Philosophers have pondered reality since the beginning of recorded history, and mystics and spiritualists have sought to experience reality outside our distorted perception. Human existence is itself a constant struggle to see ourselves and others as we are, beyond what science can tell us. The subsequent vision of reality affects how someone interacts with society, including his or her political choices.

When I was in high school and college, I was drawn to writers like Ken Kesey, Hunter S. Thompson, and Aldous Huxley because they believed there was a reality and way of living that transcended the sterile conformity of American society. They all turned to psychedelic drugs as a way to grasp the truth of human existence. In Huxley’s The Doors of Perception, he offers a somewhat mystical and philosophical meditation on human existence that he wrote after his experience with the hallucinogenic mescaline. Huxley finds inspiration for his mystical journey to grasp reality from the poet William Blake, who writes, “If the doors of perception were cleansed everything would appear to man as it is, infinite.”

Religion has been by far the dominant means for revealing the nature of reality and the purpose of human existence. But the twentieth century witnessed the rise of several competitors that served as forms of religion—communism and fascism being the most serious competitors. The West also saw softer forms of quasi-religions in the form of self-help psychologies that have a religious veneer. The current obsession with identity politics is an outgrowth of a culture that is searching for an overarching explanation of reality, which is why their most zealous adherents behave like rigid religious fundamentalists.

Politics and Vision

Politics begins not with activity but a vision of reality and its meaning. Who is the human person? What is the ultimate reality? Passing laws, running cities and nations, holding elections, and so on require a broader framework that makes these everyday political activities meaningful. A vision lies at the bottom of all our activities, whether or not we are aware of it. For Americans, that vision is partially encapsulated by the Declaration of Independence and the Constitution, which offer not only a structure but a broader meaning about what our republic is all about.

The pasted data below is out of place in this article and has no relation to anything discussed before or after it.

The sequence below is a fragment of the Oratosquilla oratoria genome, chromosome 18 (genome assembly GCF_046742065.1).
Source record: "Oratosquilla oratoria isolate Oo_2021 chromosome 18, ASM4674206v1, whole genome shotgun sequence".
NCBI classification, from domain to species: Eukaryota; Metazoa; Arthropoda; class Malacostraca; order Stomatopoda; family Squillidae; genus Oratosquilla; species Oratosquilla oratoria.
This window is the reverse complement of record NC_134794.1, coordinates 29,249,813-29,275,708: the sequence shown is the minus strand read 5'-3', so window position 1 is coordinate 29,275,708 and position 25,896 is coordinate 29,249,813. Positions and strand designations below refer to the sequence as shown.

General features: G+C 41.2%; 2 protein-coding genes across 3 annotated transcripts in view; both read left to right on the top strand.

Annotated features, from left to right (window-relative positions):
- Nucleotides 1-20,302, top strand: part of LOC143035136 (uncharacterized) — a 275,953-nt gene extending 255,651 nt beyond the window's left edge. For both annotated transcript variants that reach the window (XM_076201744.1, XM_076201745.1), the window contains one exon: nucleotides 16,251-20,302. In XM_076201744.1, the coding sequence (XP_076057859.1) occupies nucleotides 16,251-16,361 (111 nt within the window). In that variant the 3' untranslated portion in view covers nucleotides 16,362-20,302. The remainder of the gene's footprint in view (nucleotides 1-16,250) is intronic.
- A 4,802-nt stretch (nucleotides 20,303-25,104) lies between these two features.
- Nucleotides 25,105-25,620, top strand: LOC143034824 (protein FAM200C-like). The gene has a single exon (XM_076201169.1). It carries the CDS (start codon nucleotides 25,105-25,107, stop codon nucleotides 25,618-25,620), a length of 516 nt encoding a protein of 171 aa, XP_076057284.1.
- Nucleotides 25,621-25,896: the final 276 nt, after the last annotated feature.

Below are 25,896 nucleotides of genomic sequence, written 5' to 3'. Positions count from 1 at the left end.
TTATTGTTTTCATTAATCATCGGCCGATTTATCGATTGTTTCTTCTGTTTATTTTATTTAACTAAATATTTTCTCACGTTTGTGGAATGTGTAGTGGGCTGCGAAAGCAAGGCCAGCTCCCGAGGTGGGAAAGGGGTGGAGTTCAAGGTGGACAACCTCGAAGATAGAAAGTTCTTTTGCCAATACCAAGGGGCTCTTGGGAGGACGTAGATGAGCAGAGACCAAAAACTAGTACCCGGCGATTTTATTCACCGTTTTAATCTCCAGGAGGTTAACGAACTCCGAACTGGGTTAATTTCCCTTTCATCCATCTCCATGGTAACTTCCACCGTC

Politics requires this deeper vision. Plato’s Republic is the best example of how a transcendent vision connects with politics. At the very heart of Plato’s epic dialogue is the allegory of the cave that gives an account of reality. We all live in a cave, so the allegory goes, seeing the shadows of reality and mistaking them for the real things. Not until someone leaves the cave, beholds the sun, and sees reality does he or she begin to grasp the truth. Plato’s challenge is how this transcendent vision of the good can be brought to bear upon the city so that it may be just.

Biblical Realism

Similarly, Christians have drawn upon the Bible. The scriptures present a powerful and compelling vision of the cosmos and our place within it. We learn that God created the universe out of nothing (ex nihilo) and that he uniquely created humans, men and women, in his image. Immediately we see the rebellion of the human race against God and the introduction of sin into the world with its infection of all aspects of creation. God promised to redeem humanity from its captivity to sin, death, and the devil.